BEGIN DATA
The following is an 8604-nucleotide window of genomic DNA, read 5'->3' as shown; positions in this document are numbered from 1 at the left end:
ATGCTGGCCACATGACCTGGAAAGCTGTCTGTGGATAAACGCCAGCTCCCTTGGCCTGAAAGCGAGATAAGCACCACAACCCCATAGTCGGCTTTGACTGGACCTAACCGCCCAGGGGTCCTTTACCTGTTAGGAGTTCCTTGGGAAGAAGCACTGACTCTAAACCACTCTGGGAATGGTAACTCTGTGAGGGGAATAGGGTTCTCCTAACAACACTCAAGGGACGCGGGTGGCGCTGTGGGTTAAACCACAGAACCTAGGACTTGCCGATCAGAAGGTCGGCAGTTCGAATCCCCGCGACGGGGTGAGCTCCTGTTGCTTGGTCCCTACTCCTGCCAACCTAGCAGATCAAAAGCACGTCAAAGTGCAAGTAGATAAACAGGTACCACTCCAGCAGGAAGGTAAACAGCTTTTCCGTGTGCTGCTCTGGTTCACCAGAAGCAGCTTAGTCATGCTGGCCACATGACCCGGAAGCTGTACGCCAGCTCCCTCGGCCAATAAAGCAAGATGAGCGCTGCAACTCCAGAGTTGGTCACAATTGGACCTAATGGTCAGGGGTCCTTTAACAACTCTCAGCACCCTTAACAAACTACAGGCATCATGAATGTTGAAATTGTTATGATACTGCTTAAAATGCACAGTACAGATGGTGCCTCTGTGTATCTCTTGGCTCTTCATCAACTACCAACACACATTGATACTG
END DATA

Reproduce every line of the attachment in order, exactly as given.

The following is an 8604-nucleotide window of genomic DNA, read 5'->3' as shown; positions in this document are numbered from 1 at the left end:
ATGCTGGCCACATGACCTGGAAAGCTGTCTGTGGATAAACGCCAGCTCCCTTGGCCTGAAAGCGAGATAAGCACCACAACCCCATAGTCGGCTTTGACTGGACCTAACCGCCCAGGGGTCCTTTACCTGTTAGGAGTTCCTTGGGAAGAAGCACTGACTCTAAACCACTCTGGGAATGGTAACTCTGTGAGGGGAATAGGGTTCTCCTAACAACACTCAAGGGACGCGGGTGGCGCTGTGGGTTAAACCACAGAACCTAGGACTTGCCGATCAGAAGGTCGGCAGTTCGAATCCCCGCGACGGGGTGAGCTCCTGTTGCTTGGTCCCTACTCCTGCCAACCTAGCAGATCAAAAGCACGTCAAAGTGCAAGTAGATAAACAGGTACCACTCCAGCAGGAAGGTAAACAGCTTTTCCGTGTGCTGCTCTGGTTCACCAGAAGCAGCTTAGTCATGCTGGCCACATGACCCGGAAGCTGTACGCCAGCTCCCTCGGCCAATAAAGCAAGATGAGCGCTGCAACTCCAGAGTTGGTCACAATTGGACCTAATGGTCAGGGGTCCTTTAACAACTCTCAGCACCCTTAACAAACTACAGGCATCATGAATGTTGAAATTGTTATGATACTGCTTAAAATGCACAGTACAGATGGTGCCTCTGTGTATCTCTTGGCTCTTCATCAACTACCAACACACATTGATACTG